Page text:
This tweet about building projects really resonated with me:

It says a lot about how programmers build the projects we all admire. It pin-points the less glamorous parts of our activities which beginners don't always pay attention to, probably because of their lack of experience.

And that reminds me of my recent experience building a VSCode extension. The extension is meant to make me look like a genius in video tutorials and reduce my recording challenges. (But hey – I am really not a genius 😜).

The extension displays the content of a file per character whenever any key is pressed. It simulates a real-coding experience while I only pay attention to the voice recording. Wow! How did I build that? Well, let's see how it went.

It might go without saying, but you don't know how to build a new project until you've actually built it. Before I started, I didn't feel like I knew what to do and what to bring together. But I was sure of one thing – I knew how to find what I needed. Boom! The research began.

So let me tell you how I did it, so you can get better at building your own projects, too.

Break the Project Down into Smaller Units

Made with Canon 5d Mark III and loved analog lens, Leica Elmarit-R 1:2.8 / 28mm (Year: 1978)
Photo by Markus Spiske / Unsplash

I knew it would be hard to find a complete tutorial about what I wanted to build. But it was relatively easy to find tutorial related to each unit of the project. So, I broke the project down into these parts:

  1. Installing the VSCode extension.
  2. Getting the content of an active file.
  3. Breaking down the content of the file into characters. (Word => w, o, r, d).
  4. Listening to key-presses.
  5. Displaying the character one by one whenever any key was pressed.

Those are the basic things I expected the extension to be able to handle.

But wait! What if I am building a whole website? Don't worry – it's still the same process. This is what I would have done if I wanted to build a website, too.

Step 1: Break everything up into sections

For a website, your manageable sections might look like this:

  1. Header
  2. Main
  3. SideBars
  4. Footer

Step 2: Break the sections down into components

To do this, I would ask myself what I wanted in each section. And then I would list those elements out one by one.

βœ… Header: I want a logo, search-box, signup/login button (or other navigation buttons) and settings in the header.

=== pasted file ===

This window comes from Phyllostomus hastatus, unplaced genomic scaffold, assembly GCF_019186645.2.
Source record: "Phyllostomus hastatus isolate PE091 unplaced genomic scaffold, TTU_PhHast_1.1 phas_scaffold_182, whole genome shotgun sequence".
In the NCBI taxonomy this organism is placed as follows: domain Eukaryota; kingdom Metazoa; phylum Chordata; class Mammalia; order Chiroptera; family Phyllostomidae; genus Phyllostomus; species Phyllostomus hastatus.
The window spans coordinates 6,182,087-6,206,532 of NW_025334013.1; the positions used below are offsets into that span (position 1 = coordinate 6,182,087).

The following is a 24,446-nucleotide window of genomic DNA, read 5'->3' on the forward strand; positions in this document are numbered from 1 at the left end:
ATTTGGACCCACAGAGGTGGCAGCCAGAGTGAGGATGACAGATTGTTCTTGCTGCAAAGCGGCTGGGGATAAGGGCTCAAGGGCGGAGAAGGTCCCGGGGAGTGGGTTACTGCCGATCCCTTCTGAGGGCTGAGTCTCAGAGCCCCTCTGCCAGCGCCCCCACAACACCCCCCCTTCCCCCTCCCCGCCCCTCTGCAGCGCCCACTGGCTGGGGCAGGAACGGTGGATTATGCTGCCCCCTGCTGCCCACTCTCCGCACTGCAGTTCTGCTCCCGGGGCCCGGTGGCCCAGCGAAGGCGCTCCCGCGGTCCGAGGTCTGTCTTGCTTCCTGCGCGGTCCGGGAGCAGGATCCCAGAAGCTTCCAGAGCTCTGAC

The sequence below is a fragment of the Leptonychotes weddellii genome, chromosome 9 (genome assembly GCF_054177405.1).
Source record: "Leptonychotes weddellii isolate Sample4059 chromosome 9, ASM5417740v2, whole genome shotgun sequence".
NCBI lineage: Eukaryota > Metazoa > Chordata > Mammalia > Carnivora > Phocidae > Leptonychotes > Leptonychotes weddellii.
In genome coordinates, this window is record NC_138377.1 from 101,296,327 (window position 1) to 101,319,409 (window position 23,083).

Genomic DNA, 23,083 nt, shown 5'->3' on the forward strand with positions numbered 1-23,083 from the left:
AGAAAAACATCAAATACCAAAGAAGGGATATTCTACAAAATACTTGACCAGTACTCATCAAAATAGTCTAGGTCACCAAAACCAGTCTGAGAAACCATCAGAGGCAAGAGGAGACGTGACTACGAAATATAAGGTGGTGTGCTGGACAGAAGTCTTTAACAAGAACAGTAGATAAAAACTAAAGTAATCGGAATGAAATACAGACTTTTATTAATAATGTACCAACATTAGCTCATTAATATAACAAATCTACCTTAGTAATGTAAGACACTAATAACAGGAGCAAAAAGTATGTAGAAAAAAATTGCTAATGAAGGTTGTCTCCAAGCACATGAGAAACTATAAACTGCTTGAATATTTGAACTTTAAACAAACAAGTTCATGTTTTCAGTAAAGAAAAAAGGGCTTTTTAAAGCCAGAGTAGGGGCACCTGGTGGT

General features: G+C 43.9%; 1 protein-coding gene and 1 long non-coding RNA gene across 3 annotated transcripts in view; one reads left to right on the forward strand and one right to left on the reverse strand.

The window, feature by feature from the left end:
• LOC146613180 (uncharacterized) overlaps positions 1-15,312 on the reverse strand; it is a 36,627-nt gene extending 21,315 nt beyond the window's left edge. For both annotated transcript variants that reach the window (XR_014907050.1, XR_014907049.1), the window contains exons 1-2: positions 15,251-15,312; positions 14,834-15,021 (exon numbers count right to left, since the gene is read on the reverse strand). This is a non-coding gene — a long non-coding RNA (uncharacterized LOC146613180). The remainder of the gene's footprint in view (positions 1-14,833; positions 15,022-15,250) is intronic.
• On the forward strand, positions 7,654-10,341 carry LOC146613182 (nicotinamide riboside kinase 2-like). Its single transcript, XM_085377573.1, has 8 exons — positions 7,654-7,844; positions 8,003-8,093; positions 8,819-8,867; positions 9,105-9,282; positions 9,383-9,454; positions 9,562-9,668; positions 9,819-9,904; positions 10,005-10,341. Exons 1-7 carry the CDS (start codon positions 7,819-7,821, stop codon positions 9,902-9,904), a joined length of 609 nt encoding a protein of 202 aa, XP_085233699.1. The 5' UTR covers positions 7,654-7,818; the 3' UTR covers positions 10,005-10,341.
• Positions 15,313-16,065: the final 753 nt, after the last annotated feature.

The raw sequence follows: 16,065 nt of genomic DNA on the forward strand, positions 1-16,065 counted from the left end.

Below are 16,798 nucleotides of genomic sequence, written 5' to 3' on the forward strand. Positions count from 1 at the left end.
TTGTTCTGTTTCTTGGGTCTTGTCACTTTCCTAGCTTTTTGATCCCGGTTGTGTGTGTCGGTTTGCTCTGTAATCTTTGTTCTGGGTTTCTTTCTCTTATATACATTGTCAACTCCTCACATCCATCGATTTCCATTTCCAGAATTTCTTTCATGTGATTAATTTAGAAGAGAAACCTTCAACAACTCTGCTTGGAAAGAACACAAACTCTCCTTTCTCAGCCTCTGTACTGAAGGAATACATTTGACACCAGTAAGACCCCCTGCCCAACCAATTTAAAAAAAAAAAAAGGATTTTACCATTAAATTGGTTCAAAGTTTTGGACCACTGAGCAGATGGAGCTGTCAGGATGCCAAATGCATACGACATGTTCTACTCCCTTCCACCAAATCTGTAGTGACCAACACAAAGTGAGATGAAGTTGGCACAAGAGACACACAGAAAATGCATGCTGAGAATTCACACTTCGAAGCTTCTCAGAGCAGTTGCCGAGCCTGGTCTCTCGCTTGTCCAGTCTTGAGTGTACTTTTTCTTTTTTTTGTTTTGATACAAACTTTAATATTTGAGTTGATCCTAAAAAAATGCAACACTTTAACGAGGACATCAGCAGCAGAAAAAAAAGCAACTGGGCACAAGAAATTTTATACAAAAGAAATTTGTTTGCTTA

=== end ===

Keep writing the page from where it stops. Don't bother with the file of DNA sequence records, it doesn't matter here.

βœ… Main: How many column(s) do I need? Does it have to include a left or right sidebar or a list?

βœ… Footer: Do I want copyright information and navigation in the footer? Anything else?

Then I'd ask myself what other things I wanted and note them down as I thought of them.

In short, you have to list out everything you want in each section and component. But don't waste too much time on planning, because execution is key. Do it as quickly as possible because once you have a job, you'll probably hardly have any spare time to plan out your projects.

But you might be thinking, Oh, no! I am confused. How do I know all the sections and components I need as a beginner?

That is a good observation because I am not a beginner and I have had experience with of all of these components. That is why I can list them easily.

But it's ok. You will learn all these things along the line. You just need to pay attention to my VSCode extension story. :)

Write Your First Line of Code and Get Stuckβ€Œ

The Alchemist
Photo by Fernando Jorge / Unsplash

After having a clear picture of what to build, I believe the most important thing to kick-start a project is to write you first line of code and get stuck. It is pessimistic, but it helps you to become solution driven.

Instead of being worried unnecessarily because you're not sure of how to start, open you code editor of choice and write your first line of code – even if you get stuck right after that.

You first line of code will probably get deleted or improved upon several times, and that is fine. It is meant to help you overcome procrastination.

In reality, you will always be confused about how to start and what to do. Don't procrastinate because of such feelings, especially after you understand how the project should work in your head or on paper.

Don't try to understand everything before writing your first line of code. You will never understand everything. At least, no one has ever understood everything yet.

No Project is Perfect – Including Googleβ€Œ

scrabble, scrabble pieces, lettering, letters, wood, scrabble tiles, white background, words, type, typography, design, layout, incomplete, incomplet, imperfect, not finished, finish, lacking, omit,
Photo by Brett Jordan / Unsplash

It is easy to want your project to be the best ever built, especially when you are a beginner. I have been there, so I know how it feels.

I was just an art student trying to solve a problem by using web technology. After I failed to hire a web developer to build the project for me because I couldn't afford the price they quoted, I decided to learn how to build it by myself.

Silly me tried to build almost every feature on the internet to make sure my project had all the features others didn't have. Anyway, I killed the project eventually.

The point I am making is don't try to build a project that can't be criticized – there is nothing like that. You need to focus on core features, not extra features that might make the project unusable.